New insight on how zebrafish achieve near-optimal foraging efficiency and fairness among groups has been published today in the open-access journal eLife.
The findings, based on analysis of the joint swimming patterns of individual zebrafish and groups, and detailed mathematical models of their behaviour, suggest that specialised social interactions allow the animals to forage efficiently and result in more equal distribution of food among group members.
Living in a group has clear benefits, including the sharing of responsibilities and resources. Understanding the interactions among individuals that give rise to group behaviour is therefore central to studying and analysing collective behaviour in animal groups and other biological systems.
"In real-world situations, animals are likely to encounter several food sources or threats, where maintaining a tight group may not be beneficial for all group members," explains lead author Roy Harpaz, who was a PhD student at the Weizmann Institute of Science, Israel, at the time the study was carried out, and is now Postdoctoral Fellow at Harvard University, Cambridge, US. "Indeed, schooling and shoaling species have been shown to disperse when confronted with distributed resources. We aimed to characterise group foraging in complex environments and map the functional interactions among group members."
Harpaz and his PhD advisor, Elad Schneidman of the Weizmann Institute, studied free foraging by groups of adult zebrafish in an open arena. They tracked the foraging behaviours of single adult zebrafish and of groups of three or six fish in a large circular arena with shallow water, where small food flakes were scattered on the surface. Tracking these activities revealed that fish picked up on their shoal mates' swimming maneuvers which indicated the presence of food, and responded by swimming to these locations.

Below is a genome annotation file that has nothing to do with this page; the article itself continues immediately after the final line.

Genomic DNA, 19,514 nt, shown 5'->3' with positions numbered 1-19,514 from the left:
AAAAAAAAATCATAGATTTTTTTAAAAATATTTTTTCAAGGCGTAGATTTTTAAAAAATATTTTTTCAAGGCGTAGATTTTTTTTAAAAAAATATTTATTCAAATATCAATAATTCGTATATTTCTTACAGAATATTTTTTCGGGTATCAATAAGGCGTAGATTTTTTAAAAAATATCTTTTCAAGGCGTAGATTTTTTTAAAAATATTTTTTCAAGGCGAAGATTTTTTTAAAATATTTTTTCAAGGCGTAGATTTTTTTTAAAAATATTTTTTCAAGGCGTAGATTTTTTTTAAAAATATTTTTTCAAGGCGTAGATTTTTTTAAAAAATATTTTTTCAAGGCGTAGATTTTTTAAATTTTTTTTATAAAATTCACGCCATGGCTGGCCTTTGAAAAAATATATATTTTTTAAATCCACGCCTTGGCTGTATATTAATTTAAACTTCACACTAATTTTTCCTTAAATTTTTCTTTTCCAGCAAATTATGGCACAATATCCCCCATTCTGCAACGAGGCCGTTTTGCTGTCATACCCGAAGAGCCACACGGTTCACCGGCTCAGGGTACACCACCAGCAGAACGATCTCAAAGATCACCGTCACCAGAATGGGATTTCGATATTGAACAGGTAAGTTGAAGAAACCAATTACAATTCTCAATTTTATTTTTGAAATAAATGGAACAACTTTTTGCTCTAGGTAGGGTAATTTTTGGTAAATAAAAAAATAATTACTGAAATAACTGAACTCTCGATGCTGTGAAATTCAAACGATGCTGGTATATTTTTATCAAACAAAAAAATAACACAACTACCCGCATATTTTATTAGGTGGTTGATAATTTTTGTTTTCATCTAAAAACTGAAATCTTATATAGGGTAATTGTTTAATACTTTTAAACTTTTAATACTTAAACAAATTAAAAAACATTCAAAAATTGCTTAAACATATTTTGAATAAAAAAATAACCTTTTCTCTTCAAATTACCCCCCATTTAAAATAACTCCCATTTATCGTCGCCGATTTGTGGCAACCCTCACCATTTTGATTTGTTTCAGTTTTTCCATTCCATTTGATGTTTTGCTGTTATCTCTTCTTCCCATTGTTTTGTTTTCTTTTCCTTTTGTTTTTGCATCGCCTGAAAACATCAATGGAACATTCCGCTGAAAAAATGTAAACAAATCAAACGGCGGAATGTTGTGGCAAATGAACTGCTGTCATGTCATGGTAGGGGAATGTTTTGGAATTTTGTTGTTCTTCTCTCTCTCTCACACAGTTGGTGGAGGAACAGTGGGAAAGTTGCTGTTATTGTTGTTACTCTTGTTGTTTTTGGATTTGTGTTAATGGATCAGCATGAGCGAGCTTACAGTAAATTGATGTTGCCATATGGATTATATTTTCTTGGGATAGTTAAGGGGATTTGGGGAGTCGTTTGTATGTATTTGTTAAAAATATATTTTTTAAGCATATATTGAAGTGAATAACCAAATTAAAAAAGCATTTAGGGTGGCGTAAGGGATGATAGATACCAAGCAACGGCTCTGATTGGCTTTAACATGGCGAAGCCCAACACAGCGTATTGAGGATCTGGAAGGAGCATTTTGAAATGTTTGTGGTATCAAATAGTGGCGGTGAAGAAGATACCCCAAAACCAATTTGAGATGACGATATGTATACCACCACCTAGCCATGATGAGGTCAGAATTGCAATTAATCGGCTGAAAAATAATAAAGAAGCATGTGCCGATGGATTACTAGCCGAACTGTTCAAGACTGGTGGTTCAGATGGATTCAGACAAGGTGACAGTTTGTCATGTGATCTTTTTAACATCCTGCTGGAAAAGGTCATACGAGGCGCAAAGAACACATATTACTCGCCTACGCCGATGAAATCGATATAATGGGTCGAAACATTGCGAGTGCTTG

The team then compared the predictive power of a family of mathematical models, based on inferred functional and social interactions between zebrafish. The model which accurately described individual and group foraging behaviours suggests that the interactions among fish allow them to combine individual and social information to achieve near-optimal foraging efficiency and promote more equal food intake within groups.
"Of the different social models we tested, only the one based on the social interactions we inferred from observing real fish results in improved efficiency and equality," Harpaz says. "Also, our model shows that the interactions that would maximise efficiency in these social foraging models depend on group size, but not necessarily on food distribution. We therefore hypothesise that fish adaptively pick the subgroup of neighbours they 'listen to' to determine their own behaviour."
"Building accurate models of individual behaviour of groups of fish allowed us to infer the details of effective social interactions among them and reveal a highly efficient and robust foraging strategy," concludes senior author Elad Schneidman. "This work is an example of the power of using detailed analyses of individuals in real groups to build data-driven models of social interactions, and of using these models to link the actions of individual animals to the collective behaviour of a group."
The paper 'Social interactions drive efficient foraging and income equality in groups of fish' can be freely accessed online at https://doi.org/10.7554/eLife.56196. Contents, including text, figures and data, are free to reuse under a CC BY 4.0 license.
Emily Packer, Media Relations Manager
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